Law student serves as co-president of the Asian Pacific Law Association

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By Sheila Pursglove
Legal News

During undergrad at Wayne State University, Ki Lee O’Brien was a student assistant at the Attorney General’s Criminal Division office in Detroit.

“I enjoyed interacting with incredibly passionate and experienced litigators who handled a wide variety of cases,” she says. “I was able to learn about the litigation process, review documents, and assist attorneys with numerous projects. It was an amazing learning experience.”

After graduating summa cum laude from the Irvin D. Reid Honors College, O’Brien decided to remain a WSU “Warrior” and attend Wayne Law.

“I’ve always loved to read and write, and, having majored in English in my undergraduate studies, I knew writing was my strength,” she says. “I’ve also always been motivated by the desire to help and support my local community.

“I recognized that law school would provide me with the skills and training needed to enhance my research and writing and gain valuable legal experience that would contribute to the Detroit community.”
A rising 2L, O’Brien appreciates the community at Wayne Law.

“The professors are brilliant, and they encourage each student to reach their potential,” she says. “Prospective law students hear stories about the competitiveness of law school, but that’s not the case at Wayne Law.
Students and professors foster a collaborative environment for learning necessary legal skills and building lasting relationships within the Detroit legal community.”

Knowing the importance of giving back to the community, O’Brien took the law school’s pro bono pledge. As part of the program, she is working at the Legal Aid and Defender Association in Detroit that strives to empower vulnerable and underserved individuals, families, and communities.

“I’ve lived in Detroit for three years, and I’ve gotten to know the community I want to serve,” she says. “From promoting voter rights and community engagement in politics to aiding low-income populations with free legal services, I remain committed to Detroit, and I always look for ways to assist the community. Many Detroiters can’t afford necessary legal services, and it’s a privilege to help individuals who would otherwise not receive the services they require.”

She also is working as a judicial intern at the U.S. District Court for the Eastern District of Michigan, where she hopes to enhance her strong research and writing skills while being exposed to different areas of law and court proceedings.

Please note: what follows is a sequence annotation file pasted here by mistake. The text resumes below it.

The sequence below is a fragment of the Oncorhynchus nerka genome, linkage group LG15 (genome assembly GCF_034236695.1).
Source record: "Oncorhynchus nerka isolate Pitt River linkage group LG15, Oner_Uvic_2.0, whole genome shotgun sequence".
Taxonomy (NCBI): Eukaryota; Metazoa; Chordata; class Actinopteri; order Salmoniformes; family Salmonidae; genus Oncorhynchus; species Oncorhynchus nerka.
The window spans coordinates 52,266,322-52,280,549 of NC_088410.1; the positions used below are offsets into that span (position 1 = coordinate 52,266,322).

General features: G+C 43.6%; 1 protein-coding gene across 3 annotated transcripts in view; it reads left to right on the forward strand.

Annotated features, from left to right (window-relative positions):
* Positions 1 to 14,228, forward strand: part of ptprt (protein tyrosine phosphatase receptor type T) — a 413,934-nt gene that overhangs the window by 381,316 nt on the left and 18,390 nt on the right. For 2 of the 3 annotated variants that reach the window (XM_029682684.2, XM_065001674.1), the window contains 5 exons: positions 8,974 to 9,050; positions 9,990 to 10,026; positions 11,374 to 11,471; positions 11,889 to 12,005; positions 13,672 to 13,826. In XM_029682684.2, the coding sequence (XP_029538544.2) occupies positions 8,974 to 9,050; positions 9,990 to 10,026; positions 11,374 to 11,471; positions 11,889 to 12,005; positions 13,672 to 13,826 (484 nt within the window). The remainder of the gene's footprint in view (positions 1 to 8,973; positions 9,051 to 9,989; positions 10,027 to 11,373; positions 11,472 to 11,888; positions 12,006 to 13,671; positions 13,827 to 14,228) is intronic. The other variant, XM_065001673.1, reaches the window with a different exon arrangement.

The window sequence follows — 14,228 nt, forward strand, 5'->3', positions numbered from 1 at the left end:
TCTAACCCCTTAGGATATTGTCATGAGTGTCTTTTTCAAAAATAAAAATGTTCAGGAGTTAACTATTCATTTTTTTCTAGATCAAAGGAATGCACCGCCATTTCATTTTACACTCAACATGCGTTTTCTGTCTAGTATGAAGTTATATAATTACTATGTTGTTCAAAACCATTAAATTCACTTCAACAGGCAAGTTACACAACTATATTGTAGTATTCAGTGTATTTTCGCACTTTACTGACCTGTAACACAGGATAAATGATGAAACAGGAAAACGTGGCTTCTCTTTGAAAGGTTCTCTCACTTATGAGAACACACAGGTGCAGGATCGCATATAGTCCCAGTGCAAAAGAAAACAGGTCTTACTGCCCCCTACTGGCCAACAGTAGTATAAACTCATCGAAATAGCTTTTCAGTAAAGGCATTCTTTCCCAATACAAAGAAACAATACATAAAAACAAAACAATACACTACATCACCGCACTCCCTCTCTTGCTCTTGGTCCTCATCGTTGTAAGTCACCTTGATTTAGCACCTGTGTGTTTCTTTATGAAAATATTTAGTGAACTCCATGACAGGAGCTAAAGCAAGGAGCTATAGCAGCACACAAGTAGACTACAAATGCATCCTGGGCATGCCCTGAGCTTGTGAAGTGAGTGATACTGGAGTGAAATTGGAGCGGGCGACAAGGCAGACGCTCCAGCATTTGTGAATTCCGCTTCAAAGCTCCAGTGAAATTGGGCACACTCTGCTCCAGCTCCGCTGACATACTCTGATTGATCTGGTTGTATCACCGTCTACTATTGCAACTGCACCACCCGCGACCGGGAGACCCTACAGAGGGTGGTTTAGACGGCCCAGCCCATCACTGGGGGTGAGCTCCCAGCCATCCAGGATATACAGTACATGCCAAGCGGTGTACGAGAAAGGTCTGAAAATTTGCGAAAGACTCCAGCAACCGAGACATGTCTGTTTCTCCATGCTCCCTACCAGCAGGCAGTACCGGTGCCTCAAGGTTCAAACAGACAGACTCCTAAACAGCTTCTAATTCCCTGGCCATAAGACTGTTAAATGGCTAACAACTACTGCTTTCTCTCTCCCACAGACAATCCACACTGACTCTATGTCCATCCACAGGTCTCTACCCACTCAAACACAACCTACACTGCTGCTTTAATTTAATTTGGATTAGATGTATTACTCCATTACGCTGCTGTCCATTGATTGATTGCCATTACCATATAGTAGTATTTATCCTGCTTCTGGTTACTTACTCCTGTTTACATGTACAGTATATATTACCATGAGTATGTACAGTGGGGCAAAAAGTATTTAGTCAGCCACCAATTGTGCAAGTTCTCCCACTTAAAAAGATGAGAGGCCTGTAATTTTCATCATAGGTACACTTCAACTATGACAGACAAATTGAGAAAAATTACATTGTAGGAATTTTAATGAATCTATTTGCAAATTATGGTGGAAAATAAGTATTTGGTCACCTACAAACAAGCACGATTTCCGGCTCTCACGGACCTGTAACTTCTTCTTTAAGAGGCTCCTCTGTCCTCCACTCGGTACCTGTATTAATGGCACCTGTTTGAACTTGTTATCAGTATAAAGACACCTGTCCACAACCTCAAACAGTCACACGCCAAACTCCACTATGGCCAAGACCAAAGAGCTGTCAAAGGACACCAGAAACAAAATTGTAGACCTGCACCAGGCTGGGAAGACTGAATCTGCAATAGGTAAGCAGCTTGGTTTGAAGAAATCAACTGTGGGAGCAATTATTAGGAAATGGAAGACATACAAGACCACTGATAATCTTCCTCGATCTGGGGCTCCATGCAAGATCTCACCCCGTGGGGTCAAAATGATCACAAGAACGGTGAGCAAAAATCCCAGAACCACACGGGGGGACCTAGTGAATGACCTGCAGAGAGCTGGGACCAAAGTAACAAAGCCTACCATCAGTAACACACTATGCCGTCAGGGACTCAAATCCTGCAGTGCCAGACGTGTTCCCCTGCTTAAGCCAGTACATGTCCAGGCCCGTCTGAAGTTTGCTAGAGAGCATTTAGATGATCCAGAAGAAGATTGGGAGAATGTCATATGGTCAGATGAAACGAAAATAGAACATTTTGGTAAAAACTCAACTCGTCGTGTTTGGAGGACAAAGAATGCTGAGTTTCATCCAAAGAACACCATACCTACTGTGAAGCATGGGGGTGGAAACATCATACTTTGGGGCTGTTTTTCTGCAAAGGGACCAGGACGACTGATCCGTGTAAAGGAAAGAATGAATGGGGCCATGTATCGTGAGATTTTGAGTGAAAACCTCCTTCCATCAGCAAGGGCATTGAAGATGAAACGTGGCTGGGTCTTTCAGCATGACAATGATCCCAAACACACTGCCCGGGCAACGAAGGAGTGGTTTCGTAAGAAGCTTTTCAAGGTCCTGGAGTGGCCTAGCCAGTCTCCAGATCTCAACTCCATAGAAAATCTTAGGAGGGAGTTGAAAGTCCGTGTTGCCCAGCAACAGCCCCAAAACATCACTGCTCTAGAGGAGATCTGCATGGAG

“With the chance to see advocacy through the eyes of a judge, I’m excited to gain a new perspective on the legal system,” she says. “With my experience at the federal court, I’d love to clerk for a judge one day.”

In her upcoming 2L year, O’Brien will serve as co-president of the Asian Pacific American Law Student Association.

“With only a handful of Asian-American students at Wayne Law, it’s important to empower minorities to enter the legal community and promote a workforce that’s as diverse as the people it represents,” she says. “I’d like to sponsor social activities and networking opportunities that connect students with the greater Asian-American legal community. It would be great to work with other ethnic student associations to host an event about minority representation in the Detroit community as well.”

A passion for politics was sparked at Dearborn Divine Child High School when O’Brien worked for the Dearborn Heights City Clerk’s office as a precinct chair during elections. The experience, she says, solidified her belief in the importance of voting as a civic duty and an expression of the individual’s political voice. She has served as a precinct chair since 2013, overseeing Election Day set-up, daily protocol and take down, assisting registered voters, and ensuring protection and management of voting machines and voter rolls.

Later interning for Congressman John Conyers in 2015, she assisted constituents of the 13th District with immigration, Social Security, and Veterans Affairs issues.

“This was the first experience that impressed upon me the importance of providing the community with necessary resources,” she says.

In her senior year of college, she served as president of the WSU College Democrats, and focused on voter registration and community engagement in political issues.

Away from her studies, O’Brien enjoys spending time in the Motor City, reading, and hiking. Last year, she and her boyfriend purchased a house near Oscoda, on the shores of Lake Huron in northern Michigan. After renovating the house last summer, they rent it out on Airbnb.

A native of Garden City in Wayne County, O’Brien now lives in midtown Detroit.

“I love the people in Detroit,” she says. “I truly feel at home here, and I couldn’t imagine living anywhere else.”

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